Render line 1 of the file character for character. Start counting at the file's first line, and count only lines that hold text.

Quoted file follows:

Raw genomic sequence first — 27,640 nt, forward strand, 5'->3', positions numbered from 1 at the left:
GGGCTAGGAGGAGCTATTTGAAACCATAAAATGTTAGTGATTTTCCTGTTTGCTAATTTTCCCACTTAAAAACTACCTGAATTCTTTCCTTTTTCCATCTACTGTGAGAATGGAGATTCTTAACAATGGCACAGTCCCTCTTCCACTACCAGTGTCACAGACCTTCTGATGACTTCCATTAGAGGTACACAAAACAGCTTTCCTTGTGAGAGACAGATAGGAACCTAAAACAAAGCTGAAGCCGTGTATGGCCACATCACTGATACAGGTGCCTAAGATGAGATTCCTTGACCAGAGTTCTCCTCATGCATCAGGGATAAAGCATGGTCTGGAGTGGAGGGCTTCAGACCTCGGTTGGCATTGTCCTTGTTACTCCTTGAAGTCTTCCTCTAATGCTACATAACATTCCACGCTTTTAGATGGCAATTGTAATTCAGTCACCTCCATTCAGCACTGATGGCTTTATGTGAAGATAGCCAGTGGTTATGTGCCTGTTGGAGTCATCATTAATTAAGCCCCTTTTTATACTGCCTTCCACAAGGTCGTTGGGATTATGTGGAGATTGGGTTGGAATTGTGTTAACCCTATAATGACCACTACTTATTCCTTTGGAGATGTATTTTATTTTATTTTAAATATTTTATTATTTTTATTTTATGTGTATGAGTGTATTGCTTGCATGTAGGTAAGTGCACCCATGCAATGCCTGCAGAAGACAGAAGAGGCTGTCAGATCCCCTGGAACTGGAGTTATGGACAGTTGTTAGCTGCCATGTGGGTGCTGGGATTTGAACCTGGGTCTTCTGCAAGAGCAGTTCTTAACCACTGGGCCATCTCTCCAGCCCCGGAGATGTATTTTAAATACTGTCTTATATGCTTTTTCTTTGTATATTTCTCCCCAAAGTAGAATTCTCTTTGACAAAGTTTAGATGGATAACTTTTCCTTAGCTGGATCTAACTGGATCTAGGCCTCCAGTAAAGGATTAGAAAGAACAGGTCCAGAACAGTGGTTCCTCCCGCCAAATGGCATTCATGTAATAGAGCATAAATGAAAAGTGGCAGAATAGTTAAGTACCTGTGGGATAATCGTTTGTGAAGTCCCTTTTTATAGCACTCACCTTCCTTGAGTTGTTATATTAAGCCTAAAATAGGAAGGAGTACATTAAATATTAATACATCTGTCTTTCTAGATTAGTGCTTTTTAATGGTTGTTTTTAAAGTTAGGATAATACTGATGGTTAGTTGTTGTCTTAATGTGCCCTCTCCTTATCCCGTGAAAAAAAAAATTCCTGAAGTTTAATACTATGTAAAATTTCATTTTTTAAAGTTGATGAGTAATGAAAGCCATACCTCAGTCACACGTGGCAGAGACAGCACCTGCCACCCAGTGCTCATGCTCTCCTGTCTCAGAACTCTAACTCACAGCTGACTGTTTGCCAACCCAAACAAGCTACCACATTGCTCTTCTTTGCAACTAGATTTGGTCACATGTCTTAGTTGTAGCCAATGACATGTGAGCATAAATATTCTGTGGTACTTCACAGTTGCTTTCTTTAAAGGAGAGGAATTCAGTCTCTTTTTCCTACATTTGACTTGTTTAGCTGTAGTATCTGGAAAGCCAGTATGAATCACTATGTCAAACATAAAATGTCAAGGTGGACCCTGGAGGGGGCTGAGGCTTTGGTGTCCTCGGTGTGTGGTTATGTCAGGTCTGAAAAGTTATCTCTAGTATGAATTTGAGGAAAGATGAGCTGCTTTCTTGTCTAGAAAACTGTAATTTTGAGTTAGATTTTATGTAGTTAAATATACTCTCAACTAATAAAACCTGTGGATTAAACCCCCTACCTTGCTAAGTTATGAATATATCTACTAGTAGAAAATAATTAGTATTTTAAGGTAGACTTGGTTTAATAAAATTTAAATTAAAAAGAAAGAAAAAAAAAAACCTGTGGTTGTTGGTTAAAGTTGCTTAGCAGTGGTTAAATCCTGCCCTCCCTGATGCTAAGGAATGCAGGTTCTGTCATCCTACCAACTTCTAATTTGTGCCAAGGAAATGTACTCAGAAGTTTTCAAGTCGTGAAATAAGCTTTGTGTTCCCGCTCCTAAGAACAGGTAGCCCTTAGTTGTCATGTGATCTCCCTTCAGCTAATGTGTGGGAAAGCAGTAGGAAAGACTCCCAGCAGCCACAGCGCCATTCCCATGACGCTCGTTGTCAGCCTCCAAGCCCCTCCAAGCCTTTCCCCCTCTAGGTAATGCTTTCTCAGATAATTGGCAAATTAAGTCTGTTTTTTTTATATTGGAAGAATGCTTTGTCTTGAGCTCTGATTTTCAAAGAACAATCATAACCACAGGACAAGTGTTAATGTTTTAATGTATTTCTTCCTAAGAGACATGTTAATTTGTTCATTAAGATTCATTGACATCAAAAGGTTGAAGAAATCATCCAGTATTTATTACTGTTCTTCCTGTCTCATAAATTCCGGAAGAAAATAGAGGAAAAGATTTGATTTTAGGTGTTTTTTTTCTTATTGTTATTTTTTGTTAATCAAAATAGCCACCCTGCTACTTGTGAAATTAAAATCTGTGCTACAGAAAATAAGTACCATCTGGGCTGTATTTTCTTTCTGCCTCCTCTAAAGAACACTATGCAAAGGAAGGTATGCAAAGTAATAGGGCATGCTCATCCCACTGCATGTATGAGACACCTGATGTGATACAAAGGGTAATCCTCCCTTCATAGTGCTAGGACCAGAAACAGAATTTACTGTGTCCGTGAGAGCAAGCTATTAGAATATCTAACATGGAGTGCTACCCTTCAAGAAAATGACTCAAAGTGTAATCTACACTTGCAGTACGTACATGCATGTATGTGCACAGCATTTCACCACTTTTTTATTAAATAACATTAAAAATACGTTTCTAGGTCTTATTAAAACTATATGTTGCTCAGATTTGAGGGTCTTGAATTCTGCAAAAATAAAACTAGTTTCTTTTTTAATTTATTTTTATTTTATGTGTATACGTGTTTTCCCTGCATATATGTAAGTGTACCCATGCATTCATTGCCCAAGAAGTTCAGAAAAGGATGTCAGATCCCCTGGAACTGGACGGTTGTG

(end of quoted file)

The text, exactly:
Raw genomic sequence first — 27,640 nt, forward strand, 5'->3', positions numbered from 1 at the left: